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Stress responses from the endoplasmic reticulum in cancer

By Hironori eKato and Hideki eNishitoh


The endoplasmic reticulum (ER) is a dynamic organelle that is essential for multiple cellular functions. During cellular stress conditions, including nutrient deprivation and dysregulation of protein synthesis, unfolded/misfolded proteins accumulate in the ER lumen, resulting in activation of the unfolded protein response (UPR). The UPR also contributes to the regulation of various intracellular signalling pathways such as calcium signalling and lipid signalling. More recently, the mitochondria-associated ER membrane (MAM), which is a site of close contact between the ER and mitochondria, has been shown to function as a platform for various intracellular stress responses including apoptotic signalling, inflammatory signalling, the autophagic response, and the UPR. Interestingly, in cancer, these signalling pathways from the ER are often dysregulated, contributing to cancer cell metabolism. Thus, the signalling pathway from the ER may be a novel therapeutic target for various cancers. In this review, we discuss recent research on the roles of stress responses from the ER, including the MAM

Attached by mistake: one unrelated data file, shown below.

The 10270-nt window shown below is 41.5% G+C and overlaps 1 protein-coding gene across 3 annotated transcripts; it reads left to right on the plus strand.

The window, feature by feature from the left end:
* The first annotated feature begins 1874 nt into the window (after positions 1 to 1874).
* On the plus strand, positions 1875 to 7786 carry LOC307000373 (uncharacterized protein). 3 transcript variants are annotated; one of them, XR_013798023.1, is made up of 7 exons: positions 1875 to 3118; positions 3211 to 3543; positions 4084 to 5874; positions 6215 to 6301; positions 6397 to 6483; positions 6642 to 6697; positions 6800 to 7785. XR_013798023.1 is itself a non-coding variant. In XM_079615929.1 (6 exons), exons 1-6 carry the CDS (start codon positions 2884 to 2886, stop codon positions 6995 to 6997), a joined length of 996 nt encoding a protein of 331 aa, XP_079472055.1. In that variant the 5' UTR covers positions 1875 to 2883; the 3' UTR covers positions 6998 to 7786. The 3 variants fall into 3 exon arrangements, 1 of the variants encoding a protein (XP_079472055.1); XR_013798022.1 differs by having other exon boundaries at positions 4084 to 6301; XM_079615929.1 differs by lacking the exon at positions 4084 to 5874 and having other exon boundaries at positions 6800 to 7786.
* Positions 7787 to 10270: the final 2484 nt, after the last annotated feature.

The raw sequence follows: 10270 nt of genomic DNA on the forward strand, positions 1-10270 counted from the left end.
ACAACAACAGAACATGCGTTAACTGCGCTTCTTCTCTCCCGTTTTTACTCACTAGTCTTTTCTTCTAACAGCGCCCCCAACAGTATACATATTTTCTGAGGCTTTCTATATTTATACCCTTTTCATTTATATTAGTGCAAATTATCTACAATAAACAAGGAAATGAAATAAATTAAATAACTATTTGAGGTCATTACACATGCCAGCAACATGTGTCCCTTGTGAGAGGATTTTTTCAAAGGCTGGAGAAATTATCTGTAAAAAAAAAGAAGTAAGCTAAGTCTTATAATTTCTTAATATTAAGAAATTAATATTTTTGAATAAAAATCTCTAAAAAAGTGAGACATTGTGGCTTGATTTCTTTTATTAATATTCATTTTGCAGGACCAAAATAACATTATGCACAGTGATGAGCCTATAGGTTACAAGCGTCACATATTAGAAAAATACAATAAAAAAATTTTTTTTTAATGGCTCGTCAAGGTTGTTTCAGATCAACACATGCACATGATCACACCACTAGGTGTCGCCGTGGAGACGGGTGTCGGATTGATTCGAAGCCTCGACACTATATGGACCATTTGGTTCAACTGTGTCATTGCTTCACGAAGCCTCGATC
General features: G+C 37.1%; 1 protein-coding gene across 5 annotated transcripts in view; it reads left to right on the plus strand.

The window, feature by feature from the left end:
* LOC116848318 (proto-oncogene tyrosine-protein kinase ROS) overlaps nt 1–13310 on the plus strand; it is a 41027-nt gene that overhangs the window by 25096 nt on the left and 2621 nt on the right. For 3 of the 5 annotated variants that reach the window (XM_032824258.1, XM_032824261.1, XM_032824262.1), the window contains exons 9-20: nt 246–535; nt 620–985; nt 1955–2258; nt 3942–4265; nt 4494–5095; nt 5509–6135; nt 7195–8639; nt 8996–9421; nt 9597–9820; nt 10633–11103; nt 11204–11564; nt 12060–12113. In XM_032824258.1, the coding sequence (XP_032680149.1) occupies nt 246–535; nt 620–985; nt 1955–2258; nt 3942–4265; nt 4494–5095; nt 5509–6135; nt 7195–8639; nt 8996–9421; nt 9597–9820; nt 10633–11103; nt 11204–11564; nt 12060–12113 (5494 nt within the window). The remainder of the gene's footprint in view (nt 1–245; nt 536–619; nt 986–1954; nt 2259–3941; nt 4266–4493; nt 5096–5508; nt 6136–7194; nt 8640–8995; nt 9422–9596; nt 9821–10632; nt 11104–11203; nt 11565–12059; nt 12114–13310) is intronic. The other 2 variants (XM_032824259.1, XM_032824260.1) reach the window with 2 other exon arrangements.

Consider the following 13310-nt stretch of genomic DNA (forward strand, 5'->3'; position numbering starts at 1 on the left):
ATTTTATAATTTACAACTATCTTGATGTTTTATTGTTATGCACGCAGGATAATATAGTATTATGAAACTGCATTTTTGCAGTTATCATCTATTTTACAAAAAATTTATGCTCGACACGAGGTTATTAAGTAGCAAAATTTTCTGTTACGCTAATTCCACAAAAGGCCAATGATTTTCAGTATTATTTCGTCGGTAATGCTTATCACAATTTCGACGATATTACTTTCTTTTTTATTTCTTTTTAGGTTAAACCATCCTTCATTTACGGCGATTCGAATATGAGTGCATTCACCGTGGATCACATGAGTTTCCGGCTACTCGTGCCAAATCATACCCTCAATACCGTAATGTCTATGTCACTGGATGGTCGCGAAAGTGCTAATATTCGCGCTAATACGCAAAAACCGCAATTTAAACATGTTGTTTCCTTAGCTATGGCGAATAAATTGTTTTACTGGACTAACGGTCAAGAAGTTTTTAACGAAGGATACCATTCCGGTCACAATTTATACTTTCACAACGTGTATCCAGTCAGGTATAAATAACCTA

Topics: Endoplasmic Reticulum, Unfolded Protein Response, Cancer, er stress, Mitochondria-associated ER membrane, Neoplasms. Tumors. Oncology. Including cancer and carcinogens, RC254-282
Publisher: Frontiers Media S.A.
Year: 2015
DOI identifier: 10.3389/fonc.2015.00093
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